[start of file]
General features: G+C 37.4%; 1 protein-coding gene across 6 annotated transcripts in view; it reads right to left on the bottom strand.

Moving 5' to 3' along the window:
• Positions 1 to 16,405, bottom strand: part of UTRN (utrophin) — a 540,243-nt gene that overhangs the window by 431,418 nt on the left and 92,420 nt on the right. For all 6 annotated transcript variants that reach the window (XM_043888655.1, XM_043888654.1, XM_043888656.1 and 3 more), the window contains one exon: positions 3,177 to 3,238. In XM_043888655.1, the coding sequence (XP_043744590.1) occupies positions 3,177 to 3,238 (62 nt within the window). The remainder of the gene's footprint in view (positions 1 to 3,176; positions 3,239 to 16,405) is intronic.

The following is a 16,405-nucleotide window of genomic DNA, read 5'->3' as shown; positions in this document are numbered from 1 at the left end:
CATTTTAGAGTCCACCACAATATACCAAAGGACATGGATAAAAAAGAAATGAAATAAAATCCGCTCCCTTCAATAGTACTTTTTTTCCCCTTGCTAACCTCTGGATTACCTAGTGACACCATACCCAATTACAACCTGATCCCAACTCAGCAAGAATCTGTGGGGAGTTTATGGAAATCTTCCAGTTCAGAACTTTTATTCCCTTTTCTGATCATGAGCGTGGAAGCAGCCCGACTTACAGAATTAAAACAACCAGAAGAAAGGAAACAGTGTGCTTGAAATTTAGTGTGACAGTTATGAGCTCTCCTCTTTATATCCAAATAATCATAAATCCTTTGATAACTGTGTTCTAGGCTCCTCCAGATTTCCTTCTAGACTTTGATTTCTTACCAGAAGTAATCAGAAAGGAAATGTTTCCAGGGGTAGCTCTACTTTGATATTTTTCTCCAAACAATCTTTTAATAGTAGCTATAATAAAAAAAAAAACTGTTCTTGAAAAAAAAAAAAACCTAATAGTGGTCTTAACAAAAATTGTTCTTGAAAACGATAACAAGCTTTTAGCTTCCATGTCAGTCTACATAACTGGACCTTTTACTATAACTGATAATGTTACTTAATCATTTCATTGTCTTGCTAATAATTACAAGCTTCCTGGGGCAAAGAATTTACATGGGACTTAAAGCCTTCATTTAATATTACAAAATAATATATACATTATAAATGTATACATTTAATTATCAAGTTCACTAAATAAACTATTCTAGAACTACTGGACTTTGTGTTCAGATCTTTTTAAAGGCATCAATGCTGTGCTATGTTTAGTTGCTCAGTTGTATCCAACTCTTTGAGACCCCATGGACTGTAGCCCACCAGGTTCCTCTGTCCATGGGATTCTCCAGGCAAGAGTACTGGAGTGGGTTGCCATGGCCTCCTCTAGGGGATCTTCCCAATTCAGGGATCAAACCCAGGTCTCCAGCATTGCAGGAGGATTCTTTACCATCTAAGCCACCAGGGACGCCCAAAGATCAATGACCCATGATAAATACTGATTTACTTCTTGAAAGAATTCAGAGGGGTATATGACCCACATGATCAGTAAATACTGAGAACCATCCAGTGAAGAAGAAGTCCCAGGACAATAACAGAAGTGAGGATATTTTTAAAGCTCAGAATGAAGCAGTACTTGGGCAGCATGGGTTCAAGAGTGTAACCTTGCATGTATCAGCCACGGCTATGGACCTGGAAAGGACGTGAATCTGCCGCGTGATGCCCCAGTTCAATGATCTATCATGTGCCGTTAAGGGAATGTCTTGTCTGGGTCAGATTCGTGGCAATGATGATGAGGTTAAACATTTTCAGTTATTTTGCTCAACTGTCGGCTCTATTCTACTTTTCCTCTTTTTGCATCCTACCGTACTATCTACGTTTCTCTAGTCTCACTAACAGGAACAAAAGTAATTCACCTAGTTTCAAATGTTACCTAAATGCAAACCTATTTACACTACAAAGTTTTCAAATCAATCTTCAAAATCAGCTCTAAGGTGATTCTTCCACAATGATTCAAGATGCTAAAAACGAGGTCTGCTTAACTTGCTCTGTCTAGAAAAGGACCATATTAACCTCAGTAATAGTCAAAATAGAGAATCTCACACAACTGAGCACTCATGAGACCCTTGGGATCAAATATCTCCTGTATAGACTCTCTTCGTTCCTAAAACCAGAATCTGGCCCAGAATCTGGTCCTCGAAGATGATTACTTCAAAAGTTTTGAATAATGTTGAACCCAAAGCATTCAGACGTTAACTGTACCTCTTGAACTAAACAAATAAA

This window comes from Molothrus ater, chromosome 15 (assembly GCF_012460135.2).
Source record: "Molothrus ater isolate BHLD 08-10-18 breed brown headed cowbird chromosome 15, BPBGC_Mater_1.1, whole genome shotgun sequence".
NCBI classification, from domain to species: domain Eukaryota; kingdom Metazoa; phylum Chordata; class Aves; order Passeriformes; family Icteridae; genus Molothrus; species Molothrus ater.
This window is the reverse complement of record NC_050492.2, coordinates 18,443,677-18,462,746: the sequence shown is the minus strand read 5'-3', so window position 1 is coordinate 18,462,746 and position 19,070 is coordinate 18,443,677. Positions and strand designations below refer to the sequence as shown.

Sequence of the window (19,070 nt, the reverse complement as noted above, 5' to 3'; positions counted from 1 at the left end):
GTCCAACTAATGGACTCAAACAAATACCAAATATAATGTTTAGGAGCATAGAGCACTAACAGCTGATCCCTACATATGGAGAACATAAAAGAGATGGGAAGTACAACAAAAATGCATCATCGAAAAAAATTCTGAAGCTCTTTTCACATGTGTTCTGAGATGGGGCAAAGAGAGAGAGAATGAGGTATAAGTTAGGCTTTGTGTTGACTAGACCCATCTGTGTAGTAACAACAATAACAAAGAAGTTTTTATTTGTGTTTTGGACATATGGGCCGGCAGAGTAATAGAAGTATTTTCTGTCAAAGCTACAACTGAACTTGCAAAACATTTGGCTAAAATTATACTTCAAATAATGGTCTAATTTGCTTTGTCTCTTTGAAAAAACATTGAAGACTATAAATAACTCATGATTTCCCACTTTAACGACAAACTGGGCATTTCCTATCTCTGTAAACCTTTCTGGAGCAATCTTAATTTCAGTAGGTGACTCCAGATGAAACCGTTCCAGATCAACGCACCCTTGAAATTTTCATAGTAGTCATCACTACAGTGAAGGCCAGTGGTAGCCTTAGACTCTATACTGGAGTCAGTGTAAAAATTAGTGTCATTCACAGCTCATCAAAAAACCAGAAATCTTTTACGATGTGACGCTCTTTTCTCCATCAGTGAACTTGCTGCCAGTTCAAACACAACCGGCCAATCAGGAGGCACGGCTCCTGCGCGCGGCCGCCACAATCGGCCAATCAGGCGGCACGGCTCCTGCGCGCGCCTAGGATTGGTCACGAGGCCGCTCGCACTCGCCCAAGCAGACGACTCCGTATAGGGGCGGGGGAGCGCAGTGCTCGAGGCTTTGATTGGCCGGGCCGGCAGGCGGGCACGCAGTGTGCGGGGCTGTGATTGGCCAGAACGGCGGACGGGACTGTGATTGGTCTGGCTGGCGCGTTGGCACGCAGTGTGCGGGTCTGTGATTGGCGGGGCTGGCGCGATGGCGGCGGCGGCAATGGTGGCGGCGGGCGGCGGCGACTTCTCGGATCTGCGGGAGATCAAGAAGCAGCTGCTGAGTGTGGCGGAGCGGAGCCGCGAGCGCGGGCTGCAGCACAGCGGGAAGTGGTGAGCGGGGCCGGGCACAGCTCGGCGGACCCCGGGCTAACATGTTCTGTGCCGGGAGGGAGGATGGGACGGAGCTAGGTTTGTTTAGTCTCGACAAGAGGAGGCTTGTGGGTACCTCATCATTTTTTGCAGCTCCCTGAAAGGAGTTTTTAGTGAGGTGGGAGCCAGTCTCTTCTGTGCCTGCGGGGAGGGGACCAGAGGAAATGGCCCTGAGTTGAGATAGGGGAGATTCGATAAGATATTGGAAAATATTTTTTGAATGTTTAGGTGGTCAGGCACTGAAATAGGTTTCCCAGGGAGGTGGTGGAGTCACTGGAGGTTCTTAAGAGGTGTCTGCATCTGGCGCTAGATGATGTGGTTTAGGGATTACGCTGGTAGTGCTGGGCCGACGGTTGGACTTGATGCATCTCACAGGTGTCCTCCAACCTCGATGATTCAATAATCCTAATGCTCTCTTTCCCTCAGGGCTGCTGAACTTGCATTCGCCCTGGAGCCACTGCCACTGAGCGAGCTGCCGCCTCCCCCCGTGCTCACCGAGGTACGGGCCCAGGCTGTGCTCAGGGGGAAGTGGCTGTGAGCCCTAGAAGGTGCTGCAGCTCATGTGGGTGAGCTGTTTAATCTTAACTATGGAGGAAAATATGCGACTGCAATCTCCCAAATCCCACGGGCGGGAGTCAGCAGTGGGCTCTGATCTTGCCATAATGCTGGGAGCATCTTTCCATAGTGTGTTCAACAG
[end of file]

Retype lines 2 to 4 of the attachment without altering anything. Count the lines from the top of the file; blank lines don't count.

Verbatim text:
Moving 5' to 3' along the window:
• Positions 1 to 16,405, bottom strand: part of UTRN (utrophin) — a 540,243-nt gene that overhangs the window by 431,418 nt on the left and 92,420 nt on the right. For all 6 annotated transcript variants that reach the window (XM_043888655.1, XM_043888654.1, XM_043888656.1 and 3 more), the window contains one exon: positions 3,177 to 3,238. In XM_043888655.1, the coding sequence (XP_043744590.1) occupies positions 3,177 to 3,238 (62 nt within the window). The remainder of the gene's footprint in view (positions 1 to 3,176; positions 3,239 to 16,405) is intronic.

The following is a 16,405-nucleotide window of genomic DNA, read 5'->3' as shown; positions in this document are numbered from 1 at the left end: